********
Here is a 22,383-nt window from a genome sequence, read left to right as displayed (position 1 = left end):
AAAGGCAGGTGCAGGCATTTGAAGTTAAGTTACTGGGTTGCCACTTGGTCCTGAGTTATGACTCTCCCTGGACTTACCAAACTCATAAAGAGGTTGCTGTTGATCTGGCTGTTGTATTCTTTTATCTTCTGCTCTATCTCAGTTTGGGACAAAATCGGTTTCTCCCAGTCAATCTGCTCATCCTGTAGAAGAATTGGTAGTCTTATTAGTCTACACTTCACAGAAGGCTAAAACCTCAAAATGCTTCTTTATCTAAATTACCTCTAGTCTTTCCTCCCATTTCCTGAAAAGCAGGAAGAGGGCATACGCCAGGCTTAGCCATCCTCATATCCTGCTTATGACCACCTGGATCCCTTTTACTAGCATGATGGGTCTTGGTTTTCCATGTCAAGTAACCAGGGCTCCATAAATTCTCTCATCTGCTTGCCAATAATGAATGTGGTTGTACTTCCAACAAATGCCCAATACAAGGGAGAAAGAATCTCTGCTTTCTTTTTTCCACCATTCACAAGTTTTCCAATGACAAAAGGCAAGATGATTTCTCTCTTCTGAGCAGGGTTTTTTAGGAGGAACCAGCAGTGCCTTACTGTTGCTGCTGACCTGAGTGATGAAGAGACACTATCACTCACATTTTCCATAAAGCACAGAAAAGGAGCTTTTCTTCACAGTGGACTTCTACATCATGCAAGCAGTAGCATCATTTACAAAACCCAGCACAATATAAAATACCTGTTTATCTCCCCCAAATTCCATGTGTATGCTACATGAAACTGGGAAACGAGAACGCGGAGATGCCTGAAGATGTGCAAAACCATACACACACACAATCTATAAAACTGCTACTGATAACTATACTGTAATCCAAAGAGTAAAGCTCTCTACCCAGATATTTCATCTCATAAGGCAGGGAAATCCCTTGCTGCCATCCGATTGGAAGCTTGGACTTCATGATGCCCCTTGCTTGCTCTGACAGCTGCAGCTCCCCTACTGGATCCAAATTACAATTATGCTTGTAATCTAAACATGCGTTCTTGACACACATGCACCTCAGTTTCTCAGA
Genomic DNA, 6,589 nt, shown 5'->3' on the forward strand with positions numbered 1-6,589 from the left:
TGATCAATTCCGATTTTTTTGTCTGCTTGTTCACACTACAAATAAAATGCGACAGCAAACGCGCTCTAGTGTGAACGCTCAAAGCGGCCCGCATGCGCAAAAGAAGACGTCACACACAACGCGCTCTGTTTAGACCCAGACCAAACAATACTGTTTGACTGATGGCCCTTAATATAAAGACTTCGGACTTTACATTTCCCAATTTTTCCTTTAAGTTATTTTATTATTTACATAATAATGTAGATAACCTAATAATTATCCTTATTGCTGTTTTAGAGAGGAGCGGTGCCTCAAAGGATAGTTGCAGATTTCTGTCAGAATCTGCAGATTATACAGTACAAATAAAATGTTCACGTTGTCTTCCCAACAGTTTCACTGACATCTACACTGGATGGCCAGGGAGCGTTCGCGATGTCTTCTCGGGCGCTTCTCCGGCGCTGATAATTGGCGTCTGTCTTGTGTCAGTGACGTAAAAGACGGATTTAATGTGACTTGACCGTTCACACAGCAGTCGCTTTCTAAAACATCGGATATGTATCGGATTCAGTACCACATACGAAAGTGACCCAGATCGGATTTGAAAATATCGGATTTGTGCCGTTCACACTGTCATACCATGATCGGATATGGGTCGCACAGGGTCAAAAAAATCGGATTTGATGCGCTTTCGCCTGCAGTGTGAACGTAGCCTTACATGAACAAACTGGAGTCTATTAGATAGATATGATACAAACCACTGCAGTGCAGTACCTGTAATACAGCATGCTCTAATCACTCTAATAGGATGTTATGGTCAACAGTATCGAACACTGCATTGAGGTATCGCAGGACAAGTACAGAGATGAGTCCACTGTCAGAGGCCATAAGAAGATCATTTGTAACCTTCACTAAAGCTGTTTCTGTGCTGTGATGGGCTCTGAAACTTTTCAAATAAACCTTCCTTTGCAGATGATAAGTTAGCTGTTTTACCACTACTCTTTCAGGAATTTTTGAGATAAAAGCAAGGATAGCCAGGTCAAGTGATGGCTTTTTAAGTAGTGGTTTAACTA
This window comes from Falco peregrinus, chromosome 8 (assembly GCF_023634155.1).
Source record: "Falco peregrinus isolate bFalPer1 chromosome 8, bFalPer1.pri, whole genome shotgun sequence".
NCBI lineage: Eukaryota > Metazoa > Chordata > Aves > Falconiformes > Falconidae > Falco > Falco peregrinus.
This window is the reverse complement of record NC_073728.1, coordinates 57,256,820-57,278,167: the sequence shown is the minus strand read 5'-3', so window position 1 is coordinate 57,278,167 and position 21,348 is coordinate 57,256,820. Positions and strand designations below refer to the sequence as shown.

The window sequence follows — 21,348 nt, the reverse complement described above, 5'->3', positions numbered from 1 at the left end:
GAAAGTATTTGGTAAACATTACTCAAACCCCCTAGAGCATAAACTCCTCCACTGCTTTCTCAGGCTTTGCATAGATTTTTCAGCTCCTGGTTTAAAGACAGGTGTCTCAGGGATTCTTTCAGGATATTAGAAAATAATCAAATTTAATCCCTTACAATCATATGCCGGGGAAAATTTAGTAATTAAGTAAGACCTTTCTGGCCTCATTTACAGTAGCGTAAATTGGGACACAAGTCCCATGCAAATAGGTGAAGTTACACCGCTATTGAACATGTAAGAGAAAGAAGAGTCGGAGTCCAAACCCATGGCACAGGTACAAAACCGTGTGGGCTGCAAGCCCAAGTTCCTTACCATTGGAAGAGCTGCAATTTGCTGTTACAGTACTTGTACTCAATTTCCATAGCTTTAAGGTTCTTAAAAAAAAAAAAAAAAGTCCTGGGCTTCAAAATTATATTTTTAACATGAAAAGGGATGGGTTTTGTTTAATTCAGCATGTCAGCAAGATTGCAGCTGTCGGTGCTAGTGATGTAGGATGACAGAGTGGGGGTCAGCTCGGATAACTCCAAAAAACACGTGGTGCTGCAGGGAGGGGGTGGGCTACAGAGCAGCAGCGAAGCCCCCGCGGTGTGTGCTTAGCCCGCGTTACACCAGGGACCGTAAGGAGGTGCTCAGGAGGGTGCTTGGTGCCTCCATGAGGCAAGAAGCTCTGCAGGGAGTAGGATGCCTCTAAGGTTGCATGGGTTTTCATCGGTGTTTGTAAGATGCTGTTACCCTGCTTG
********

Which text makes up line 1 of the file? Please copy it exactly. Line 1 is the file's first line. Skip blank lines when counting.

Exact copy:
Here is a 22,383-nt window from a genome sequence, read left to right as displayed (position 1 = left end):